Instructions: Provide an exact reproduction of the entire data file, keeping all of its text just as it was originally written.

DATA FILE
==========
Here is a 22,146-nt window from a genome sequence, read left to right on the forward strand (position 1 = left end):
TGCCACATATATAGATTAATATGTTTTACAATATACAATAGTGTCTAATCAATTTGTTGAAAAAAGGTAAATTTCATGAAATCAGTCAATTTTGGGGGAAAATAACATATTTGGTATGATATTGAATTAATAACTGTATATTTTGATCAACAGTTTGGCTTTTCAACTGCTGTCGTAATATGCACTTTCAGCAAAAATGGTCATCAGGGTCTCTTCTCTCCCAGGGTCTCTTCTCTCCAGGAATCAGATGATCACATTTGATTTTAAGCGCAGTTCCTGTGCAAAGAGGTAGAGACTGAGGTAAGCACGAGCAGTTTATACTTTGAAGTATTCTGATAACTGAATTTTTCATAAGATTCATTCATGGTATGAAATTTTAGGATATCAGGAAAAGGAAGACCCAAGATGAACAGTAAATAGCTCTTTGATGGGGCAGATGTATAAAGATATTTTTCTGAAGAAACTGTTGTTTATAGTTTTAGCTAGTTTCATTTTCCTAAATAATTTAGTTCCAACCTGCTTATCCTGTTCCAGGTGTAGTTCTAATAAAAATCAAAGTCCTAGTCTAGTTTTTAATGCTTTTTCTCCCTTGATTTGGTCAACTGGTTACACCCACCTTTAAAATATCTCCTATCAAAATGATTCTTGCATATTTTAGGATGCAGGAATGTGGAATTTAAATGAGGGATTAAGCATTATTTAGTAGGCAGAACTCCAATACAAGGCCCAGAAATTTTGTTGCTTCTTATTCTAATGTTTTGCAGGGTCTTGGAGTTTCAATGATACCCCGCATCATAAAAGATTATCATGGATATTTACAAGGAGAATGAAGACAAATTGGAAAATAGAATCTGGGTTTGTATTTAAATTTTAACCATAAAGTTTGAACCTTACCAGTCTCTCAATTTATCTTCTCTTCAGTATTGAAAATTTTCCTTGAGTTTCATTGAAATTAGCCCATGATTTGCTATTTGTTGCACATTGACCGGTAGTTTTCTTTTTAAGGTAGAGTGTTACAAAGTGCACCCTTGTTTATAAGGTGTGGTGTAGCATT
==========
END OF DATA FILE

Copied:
Here is a 22,146-nt window from a genome sequence, read left to right on the forward strand (position 1 = left end):
TGCCACATATATAGATTAATATGTTTTACAATATACAATAGTGTCTAATCAATTTGTTGAAAAAAGGTAAATTTCATGAAATCAGTCAATTTTGGGGGAAAATAACATATTTGGTATGATATTGAATTAATAACTGTATATTTTGATCAACAGTTTGGCTTTTCAACTGCTGTCGTAATATGCACTTTCAGCAAAAATGGTCATCAGGGTCTCTTCTCTCCCAGGGTCTCTTCTCTCCAGGAATCAGATGATCACATTTGATTTTAAGCGCAGTTCCTGTGCAAAGAGGTAGAGACTGAGGTAAGCACGAGCAGTTTATACTTTGAAGTATTCTGATAACTGAATTTTTCATAAGATTCATTCATGGTATGAAATTTTAGGATATCAGGAAAAGGAAGACCCAAGATGAACAGTAAATAGCTCTTTGATGGGGCAGATGTATAAAGATATTTTTCTGAAGAAACTGTTGTTTATAGTTTTAGCTAGTTTCATTTTCCTAAATAATTTAGTTCCAACCTGCTTATCCTGTTCCAGGTGTAGTTCTAATAAAAATCAAAGTCCTAGTCTAGTTTTTAATGCTTTTTCTCCCTTGATTTGGTCAACTGGTTACACCCACCTTTAAAATATCTCCTATCAAAATGATTCTTGCATATTTTAGGATGCAGGAATGTGGAATTTAAATGAGGGATTAAGCATTATTTAGTAGGCAGAACTCCAATACAAGGCCCAGAAATTTTGTTGCTTCTTATTCTAATGTTTTGCAGGGTCTTGGAGTTTCAATGATACCCCGCATCATAAAAGATTATCATGGATATTTACAAGGAGAATGAAGACAAATTGGAAAATAGAATCTGGGTTTGTATTTAAATTTTAACCATAAAGTTTGAACCTTACCAGTCTCTCAATTTATCTTCTCTTCAGTATTGAAAATTTTCCTTGAGTTTCATTGAAATTAGCCCATGATTTGCTATTTGTTGCACATTGACCGGTAGTTTTCTTTTTAAGGTAGAGTGTTACAAAGTGCACCCTTGTTTATAAGGTGTGGTGTAGCATT